The exposed rock eventually ended with the plastic boardwalk going through low heathland scrub above the cliffs. These cliffs were a lot lower than the ones further north, not more than about 25 metres high. The hills at the top of the cliff were very low, but eventually I reached a hill higher than the rest with the white Cape Baily lighthouse on top. I followed a dusty dirt side track up to the square lighthouse where I briefly stopped before returning to the main track.

The track descended to a large area of exposed rock with the cliffs now dropping less than ten metres into the sea. The top of the rocky area descended to more heathland with a small swampy lake in a small depression. Here the planes landing on one of the runways of Sydney airport flew about a kilometre overhead on their final approach to landing. Larger planes flew over the beach several kilometres further to the south. The heathland gave way to another large exposed area of rock with the cliffs where only a couple of metres high.

At the end of the exposed rock, a wide sand track headed over the low hills through scrubby heathland further along the coast. I stopped at a small beach for lunch before following this track for about a kilometre along the coast above the pristine rocky pools of turquoise sea water. Rounding a broad point, Cronulla Beach came into view. By far the longest beach on this trek, I realised there was quite a long way to go today.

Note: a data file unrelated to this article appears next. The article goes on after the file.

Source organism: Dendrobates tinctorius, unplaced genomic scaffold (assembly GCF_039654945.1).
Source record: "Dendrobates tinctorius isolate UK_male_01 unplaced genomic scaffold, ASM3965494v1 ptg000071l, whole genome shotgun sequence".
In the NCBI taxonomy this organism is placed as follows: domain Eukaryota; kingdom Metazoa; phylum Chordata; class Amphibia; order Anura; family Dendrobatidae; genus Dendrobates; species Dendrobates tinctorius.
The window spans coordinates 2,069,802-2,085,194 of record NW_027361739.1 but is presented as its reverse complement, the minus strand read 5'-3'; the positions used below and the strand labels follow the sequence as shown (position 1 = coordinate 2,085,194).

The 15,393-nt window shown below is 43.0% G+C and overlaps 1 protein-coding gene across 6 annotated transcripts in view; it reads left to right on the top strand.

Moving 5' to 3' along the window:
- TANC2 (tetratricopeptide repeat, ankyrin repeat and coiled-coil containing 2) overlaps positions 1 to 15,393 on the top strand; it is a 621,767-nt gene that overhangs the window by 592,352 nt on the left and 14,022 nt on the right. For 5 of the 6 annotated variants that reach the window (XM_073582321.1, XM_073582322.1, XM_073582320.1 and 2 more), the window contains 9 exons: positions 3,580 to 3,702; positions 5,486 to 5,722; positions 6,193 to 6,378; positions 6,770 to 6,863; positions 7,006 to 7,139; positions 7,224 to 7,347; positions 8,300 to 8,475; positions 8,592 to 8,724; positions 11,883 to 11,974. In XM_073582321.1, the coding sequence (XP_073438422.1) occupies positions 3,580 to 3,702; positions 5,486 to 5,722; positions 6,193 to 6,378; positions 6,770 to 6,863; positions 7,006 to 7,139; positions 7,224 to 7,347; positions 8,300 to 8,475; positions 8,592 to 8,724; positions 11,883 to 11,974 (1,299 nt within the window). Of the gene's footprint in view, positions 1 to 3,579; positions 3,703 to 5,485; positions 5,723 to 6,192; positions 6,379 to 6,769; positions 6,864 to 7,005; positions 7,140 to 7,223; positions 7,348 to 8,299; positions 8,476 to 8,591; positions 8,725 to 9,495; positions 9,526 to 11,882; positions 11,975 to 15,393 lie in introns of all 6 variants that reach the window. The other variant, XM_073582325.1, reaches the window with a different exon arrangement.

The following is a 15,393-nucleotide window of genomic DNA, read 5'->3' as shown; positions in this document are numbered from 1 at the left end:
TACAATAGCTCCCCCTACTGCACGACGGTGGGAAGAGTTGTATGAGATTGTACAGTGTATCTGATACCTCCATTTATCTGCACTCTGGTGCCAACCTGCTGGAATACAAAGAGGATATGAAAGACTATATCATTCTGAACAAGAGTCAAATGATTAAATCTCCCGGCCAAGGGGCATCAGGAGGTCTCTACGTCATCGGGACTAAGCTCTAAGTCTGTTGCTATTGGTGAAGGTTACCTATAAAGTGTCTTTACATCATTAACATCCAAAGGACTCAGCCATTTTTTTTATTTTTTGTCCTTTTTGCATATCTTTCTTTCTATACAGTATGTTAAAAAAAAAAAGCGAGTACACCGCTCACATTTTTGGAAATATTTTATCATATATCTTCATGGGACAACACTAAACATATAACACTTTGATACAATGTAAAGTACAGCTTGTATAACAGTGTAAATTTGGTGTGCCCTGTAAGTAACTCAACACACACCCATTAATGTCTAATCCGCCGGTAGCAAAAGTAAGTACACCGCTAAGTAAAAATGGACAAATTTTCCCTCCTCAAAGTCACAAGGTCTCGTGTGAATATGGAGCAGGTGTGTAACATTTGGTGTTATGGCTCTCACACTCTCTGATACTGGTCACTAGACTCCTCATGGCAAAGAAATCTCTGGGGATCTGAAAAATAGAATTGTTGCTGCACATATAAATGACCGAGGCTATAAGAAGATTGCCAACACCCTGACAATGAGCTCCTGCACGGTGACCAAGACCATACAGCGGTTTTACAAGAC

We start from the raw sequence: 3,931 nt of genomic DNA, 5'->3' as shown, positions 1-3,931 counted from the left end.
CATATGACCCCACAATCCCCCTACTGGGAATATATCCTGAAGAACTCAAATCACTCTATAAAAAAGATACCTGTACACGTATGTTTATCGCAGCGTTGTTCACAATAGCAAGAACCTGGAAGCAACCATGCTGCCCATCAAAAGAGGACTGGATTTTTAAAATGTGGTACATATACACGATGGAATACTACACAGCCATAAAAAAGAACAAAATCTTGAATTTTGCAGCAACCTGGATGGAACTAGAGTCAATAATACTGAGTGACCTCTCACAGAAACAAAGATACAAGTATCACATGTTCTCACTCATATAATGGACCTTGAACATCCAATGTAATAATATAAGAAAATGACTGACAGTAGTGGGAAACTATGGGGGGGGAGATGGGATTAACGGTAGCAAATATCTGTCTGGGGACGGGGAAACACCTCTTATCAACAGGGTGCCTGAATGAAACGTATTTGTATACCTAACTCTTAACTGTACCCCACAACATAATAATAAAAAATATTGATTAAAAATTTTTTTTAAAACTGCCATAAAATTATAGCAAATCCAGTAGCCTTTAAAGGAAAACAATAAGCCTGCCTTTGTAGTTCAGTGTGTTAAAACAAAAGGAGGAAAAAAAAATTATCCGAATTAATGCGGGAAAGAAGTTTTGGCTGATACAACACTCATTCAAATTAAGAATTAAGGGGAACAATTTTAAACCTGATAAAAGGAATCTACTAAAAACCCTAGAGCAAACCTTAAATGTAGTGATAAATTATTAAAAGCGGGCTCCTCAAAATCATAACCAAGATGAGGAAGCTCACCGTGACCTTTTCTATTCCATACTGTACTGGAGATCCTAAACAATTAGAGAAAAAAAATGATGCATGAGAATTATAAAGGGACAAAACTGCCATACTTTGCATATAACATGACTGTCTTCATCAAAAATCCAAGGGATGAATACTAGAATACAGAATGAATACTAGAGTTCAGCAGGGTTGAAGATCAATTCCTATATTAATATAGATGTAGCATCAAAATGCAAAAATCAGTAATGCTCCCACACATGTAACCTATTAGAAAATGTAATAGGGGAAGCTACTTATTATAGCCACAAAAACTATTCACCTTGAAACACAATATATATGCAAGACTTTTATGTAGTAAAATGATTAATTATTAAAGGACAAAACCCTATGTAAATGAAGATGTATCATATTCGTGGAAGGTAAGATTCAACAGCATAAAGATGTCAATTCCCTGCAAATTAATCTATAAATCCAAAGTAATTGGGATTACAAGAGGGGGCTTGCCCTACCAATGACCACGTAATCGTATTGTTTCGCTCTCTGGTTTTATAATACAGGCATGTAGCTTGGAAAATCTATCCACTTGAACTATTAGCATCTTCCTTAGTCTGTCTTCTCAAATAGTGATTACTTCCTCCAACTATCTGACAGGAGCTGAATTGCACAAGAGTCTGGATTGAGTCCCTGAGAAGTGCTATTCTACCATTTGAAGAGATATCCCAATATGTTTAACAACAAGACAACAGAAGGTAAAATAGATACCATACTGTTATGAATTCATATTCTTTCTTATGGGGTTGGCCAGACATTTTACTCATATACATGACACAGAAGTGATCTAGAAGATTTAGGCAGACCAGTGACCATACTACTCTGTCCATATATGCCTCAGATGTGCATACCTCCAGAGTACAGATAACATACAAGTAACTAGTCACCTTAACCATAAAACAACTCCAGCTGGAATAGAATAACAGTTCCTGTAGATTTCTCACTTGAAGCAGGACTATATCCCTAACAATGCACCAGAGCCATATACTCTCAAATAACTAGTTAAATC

The track abruptly ended with a short drop to a small beach sweeping around to a sandy headland where Cronulla Beach starts. I dropped down to this beach and walked past a line of four wheel drives parked on this otherwise pristine beach of cream coloured sand going into the turquoise water lapping against the shore.

Upon rounding the sandy point, I started walking along Cronulla Beach avoiding the sweeping high tide waves breaking on the sand. After about a kilometre I reached the end of the parked four wheel drives where a couple of people blocked off any vehicle access. Once past this barrier the beach was a lot quieter. I could see the town of Cronulla in the distance several kilometres away. I continued following the beach until it started to get busy, then I headed over the dunes to follow a track running parallel to the beach, but hidden from view by the dunes.

The track joined with a footpath when I reached the first houses. The footpath rose to the top of the dunes to reveal the beach was very crowded here. I followed the path above the end of North Cronulla Beach before the track rounded a small rocky headland to South Cronulla Beach where a park swept back to the town centre.

Here I followed a path through the park and across the town centre to a small grassy memorial park with lots of flowers where I rested before heading across the road back to the train station from where I caught a train back into the city.